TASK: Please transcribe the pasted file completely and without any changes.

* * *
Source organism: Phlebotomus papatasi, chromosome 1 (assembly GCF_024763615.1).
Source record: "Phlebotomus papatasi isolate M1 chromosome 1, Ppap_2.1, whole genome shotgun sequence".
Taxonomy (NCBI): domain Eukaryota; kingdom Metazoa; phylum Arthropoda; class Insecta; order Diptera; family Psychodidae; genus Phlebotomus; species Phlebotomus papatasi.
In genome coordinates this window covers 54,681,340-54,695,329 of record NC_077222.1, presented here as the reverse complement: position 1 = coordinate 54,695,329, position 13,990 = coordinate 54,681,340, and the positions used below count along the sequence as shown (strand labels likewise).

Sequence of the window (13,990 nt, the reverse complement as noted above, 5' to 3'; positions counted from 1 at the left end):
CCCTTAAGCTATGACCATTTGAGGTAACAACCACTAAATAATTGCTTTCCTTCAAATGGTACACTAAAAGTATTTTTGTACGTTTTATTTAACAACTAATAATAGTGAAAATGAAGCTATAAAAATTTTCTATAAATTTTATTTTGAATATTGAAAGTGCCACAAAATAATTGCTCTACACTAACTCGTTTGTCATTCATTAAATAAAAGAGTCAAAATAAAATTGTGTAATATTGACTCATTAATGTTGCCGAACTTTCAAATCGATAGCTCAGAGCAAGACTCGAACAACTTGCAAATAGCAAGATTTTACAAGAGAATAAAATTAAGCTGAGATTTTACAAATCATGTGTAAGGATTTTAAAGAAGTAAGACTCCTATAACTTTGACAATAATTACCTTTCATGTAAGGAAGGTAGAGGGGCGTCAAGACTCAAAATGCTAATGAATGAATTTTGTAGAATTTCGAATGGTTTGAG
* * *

Source organism: Phlebotomus papatasi, chromosome 1 (assembly GCF_024763615.1).
Source record: "Phlebotomus papatasi isolate M1 chromosome 1, Ppap_2.1, whole genome shotgun sequence".
Taxonomy (NCBI): domain Eukaryota; kingdom Metazoa; phylum Arthropoda; class Insecta; order Diptera; family Psychodidae; genus Phlebotomus; species Phlebotomus papatasi.
In genome coordinates this window covers 54,681,340-54,695,329 of record NC_077222.1, presented here as the reverse complement: position 1 = coordinate 54,695,329, position 13,990 = coordinate 54,681,340, and the positions used below count along the sequence as shown (strand labels likewise).

Sequence of the window (13,990 nt, the reverse complement as noted above, 5' to 3'; positions counted from 1 at the left end):
CCCTTAAGCTATGACCATTTGAGGTAACAACCACTAAATAATTGCTTTCCTTCAAATGGTACACTAAAAGTATTTTTGTACGTTTTATTTAACAACTAATAATAGTGAAAATGAAGCTATAAAAATTTTCTATAAATTTTATTTTGAATATTGAAAGTGCCACAAAATAATTGCTCTACACTAACTCGTTTGTCATTCATTAAATAAAAGAGTCAAAATAAAATTGTGTAATATTGACTCATTAATGTTGCCGAACTTTCAAATCGATAGCTCAGAGCAAGACTCGAACAACTTGCAAATAGCAAGATTTTACAAGAGAATAAAATTAAGCTGAGATTTTACAAATCATGTGTAAGGATTTTAAAGAAGTAAGACTCCTATAACTTTGACAATAATTACCTTTCATGTAAGGAAGGTAGAGGGGCGTCAAGACTCAAAATGCTAATGAATGAATTTTGTAGAATTTCGAATGGTTTGAG